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Re: Formal Recorded Complaint

From: Sam Ruby <rubys@us.ibm.com>
Date: Mon, 30 Jul 2007 16:21:50 -0400
Message-ID: <46AE485E.9080603@us.ibm.com>
To: Maciej Stachowiak <mjs@apple.com>
CC: Dan Connolly <connolly@w3.org>, John Foliot <foliot@wats.ca>, steve@w3.org, timbl@w3.org, jbrewer@w3.org, "'wai-ig list'" <w3c-wai-ig@w3.org>, wai-xtech@w3.org, public-html@w3.org, www-html@w3.org

Maciej Stachowiak wrote:
> 
> On Jul 30, 2007, at 12:28 PM, Sam Ruby wrote:
> 
>> The first thing I would like to point out is that I've seen nobody 
>> questioning the competence of anybody who has participated this 
>> working group.  Nor are we talking about classing 'troll' behavior 
>> here.  We are talking about people who have value to contribute, but 
>> seem entirely unable to disagree without being disagreeable.  Putting 
>> forward a counter argument isn't sufficient for such people, they seem 
>> compelled to do so in a manner that shames the person who advanced the 
>> other point of view into silence.
> 
> While the issue you raise can certainly be a problem, the RFCs you 
> linked are not designed to deal with overly heated but valid and 
> on-topic discussion. They are designed to deal with outright trolling,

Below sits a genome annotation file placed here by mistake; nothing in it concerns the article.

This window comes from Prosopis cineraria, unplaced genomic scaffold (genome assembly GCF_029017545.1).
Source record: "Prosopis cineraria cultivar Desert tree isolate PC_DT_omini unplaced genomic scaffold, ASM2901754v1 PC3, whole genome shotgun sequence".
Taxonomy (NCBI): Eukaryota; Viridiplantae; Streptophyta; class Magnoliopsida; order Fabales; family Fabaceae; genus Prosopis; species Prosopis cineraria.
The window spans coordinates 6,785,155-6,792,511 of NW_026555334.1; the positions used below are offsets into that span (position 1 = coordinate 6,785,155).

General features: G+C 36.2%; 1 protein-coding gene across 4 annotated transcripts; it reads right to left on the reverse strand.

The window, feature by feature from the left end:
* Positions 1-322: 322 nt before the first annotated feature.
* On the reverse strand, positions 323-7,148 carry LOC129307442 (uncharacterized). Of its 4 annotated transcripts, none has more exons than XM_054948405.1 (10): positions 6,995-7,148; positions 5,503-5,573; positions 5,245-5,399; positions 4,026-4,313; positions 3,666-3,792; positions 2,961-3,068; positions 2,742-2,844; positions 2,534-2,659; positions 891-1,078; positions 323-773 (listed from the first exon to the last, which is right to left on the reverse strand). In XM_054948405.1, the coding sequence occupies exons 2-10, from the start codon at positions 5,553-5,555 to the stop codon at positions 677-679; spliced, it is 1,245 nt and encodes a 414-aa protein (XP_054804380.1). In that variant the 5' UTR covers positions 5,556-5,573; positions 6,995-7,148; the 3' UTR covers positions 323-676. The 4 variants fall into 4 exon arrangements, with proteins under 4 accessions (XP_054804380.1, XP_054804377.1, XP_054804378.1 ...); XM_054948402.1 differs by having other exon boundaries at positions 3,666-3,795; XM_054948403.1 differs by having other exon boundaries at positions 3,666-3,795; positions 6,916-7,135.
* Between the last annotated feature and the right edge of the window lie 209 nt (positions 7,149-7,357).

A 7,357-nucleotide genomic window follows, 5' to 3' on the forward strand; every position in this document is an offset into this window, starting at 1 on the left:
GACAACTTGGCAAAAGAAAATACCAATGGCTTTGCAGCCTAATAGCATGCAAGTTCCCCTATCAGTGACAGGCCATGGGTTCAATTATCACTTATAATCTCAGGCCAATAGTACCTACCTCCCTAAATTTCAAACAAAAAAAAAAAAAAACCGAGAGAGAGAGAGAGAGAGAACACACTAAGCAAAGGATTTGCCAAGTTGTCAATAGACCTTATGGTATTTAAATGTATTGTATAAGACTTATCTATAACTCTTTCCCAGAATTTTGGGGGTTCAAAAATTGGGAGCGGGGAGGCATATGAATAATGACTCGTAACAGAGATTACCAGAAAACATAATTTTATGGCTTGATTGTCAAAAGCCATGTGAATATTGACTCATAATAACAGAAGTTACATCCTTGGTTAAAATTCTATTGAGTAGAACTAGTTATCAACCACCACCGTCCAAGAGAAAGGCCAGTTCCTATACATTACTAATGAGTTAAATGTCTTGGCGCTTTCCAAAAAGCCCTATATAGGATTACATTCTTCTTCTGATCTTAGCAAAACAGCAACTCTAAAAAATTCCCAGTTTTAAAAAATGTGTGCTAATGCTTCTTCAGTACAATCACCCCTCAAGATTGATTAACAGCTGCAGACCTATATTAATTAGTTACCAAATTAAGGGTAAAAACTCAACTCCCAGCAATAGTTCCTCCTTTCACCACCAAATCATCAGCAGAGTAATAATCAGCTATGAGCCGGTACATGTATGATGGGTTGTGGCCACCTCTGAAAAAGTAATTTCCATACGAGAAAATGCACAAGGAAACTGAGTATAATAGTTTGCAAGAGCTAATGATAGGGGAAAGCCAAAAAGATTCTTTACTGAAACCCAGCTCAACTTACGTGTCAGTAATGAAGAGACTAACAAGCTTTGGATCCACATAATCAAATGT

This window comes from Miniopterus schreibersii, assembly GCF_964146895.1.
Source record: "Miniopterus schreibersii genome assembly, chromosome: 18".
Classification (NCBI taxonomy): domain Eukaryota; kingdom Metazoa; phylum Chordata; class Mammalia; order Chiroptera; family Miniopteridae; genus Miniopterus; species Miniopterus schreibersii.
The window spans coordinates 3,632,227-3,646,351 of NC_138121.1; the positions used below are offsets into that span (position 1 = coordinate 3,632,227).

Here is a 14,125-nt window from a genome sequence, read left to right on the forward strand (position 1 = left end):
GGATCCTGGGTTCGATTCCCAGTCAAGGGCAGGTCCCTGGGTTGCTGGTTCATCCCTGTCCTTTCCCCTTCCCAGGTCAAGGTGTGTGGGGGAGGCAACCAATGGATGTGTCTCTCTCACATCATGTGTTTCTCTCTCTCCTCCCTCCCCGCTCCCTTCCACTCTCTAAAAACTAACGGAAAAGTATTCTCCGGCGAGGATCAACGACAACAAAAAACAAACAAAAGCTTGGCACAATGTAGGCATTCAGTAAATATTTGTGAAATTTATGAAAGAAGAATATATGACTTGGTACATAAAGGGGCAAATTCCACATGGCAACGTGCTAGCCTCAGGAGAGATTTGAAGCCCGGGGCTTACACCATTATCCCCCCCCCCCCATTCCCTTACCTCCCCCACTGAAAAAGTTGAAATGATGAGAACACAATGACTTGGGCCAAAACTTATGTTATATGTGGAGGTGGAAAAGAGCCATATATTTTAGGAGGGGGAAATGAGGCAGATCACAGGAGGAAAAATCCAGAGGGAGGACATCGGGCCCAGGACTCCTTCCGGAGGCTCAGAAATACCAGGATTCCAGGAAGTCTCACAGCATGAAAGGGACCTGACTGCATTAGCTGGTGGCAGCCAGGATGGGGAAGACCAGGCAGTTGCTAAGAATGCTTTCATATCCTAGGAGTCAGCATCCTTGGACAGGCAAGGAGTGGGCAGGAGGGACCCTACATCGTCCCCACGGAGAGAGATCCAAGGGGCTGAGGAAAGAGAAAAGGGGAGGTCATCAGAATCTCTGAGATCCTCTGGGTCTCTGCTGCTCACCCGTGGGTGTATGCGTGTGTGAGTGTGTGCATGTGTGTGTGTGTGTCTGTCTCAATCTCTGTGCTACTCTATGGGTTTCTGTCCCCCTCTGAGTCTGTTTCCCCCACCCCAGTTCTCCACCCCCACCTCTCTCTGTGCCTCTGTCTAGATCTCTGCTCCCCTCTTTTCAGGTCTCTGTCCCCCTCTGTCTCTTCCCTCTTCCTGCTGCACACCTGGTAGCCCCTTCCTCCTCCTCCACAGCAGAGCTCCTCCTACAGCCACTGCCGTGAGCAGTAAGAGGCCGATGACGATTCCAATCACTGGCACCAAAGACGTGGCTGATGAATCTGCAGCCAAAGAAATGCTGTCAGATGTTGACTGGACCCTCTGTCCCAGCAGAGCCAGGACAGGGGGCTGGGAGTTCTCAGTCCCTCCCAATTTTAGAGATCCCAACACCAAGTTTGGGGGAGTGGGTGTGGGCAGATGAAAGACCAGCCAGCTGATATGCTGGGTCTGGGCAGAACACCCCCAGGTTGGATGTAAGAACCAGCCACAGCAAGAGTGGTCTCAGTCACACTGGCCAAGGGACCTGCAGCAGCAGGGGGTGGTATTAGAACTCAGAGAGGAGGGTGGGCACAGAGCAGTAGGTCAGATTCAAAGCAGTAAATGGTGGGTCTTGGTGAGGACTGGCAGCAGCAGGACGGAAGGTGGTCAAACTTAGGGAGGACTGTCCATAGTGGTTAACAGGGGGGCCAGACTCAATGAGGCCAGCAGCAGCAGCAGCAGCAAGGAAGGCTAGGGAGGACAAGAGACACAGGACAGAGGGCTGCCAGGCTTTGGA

> and the means to address it is banishment from the group. Quoting from 
> RFC 3683:

permanent banishment from the group should never be the first recourse.

> "Notably, in a small number of cases, a participant has engaged in what 
> amounts to a 'denial-of-service' attack to disrupt the consensus-driven 
> process. Typically, these attacks are made by repeatedly posting 
> messages that are off-topic, inflammatory, or otherwise 
> counter-productive. In contrast, good faith disagreement is a healthy 
> part of the consensus-driven process.
> 
> For example, if a working group is unable to reach consensus, this is an 
> acceptable, albeit unfortunate, outcome; however, if that working group 
> fails to achieve consensus because it is being continuously disrupted, 
> then the disruption constitutes an abuse of the consensus-driven 
> process. Interactions of this type are fundamentally different from 'the 
> lone voice of dissent' in which a participant expresses a view that is 
> discussed but does not achieve consensus. In other words, individual bad 
> faith should not trump community goodwill."

Compare that last paragraph to the email posted by John Foliot on this 
very subject not ten minutes before yours.

What we have is not a 'lone voice of dissent'.  What we have is a 
consistent and persistent pattern of abuse of the consensus-driven process.

> I've certainly seen vociferous disagreement in the group, and often 
> participants on both sides of a contentious issue can get overly worked 
> up.  But I think if situations like that go too far, then removal from 
> the group is not the right solution. If some action beyond letting the 
> discussion work itself out is needed, then probably some form of 
> mediation would be the best option.

Again, permanent banishment should never be the first recourse.

> Regards,
> Maciej

- Sam Ruby
Received on Monday, 30 July 2007 20:22:48 GMT

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